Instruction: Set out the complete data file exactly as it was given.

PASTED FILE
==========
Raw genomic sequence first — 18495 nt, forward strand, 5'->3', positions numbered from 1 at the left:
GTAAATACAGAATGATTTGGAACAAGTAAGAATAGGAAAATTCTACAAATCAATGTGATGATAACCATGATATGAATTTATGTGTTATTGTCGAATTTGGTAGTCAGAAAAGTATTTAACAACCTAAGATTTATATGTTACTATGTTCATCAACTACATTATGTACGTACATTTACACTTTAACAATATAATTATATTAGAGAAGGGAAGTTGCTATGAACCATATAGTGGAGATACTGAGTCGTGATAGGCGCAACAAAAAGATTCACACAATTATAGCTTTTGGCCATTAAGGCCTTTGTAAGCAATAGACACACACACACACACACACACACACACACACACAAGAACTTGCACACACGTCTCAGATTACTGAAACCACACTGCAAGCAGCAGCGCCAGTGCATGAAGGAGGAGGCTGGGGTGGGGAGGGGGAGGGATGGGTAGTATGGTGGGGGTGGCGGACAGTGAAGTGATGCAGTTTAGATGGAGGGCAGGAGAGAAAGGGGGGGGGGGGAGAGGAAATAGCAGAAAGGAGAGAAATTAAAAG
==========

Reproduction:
Raw genomic sequence first — 18495 nt, forward strand, 5'->3', positions numbered from 1 at the left:
GTAAATACAGAATGATTTGGAACAAGTAAGAATAGGAAAATTCTACAAATCAATGTGATGATAACCATGATATGAATTTATGTGTTATTGTCGAATTTGGTAGTCAGAAAAGTATTTAACAACCTAAGATTTATATGTTACTATGTTCATCAACTACATTATGTACGTACATTTACACTTTAACAATATAATTATATTAGAGAAGGGAAGTTGCTATGAACCATATAGTGGAGATACTGAGTCGTGATAGGCGCAACAAAAAGATTCACACAATTATAGCTTTTGGCCATTAAGGCCTTTGTAAGCAATAGACACACACACACACACACACACACACACACACACAAGAACTTGCACACACGTCTCAGATTACTGAAACCACACTGCAAGCAGCAGCGCCAGTGCATGAAGGAGGAGGCTGGGGTGGGGAGGGGGAGGGATGGGTAGTATGGTGGGGGTGGCGGACAGTGAAGTGATGCAGTTTAGATGGAGGGCAGGAGAGAAAGGGGGGGGGGGGAGAGGAAATAGCAGAAAGGAGAGAAATTAAAAG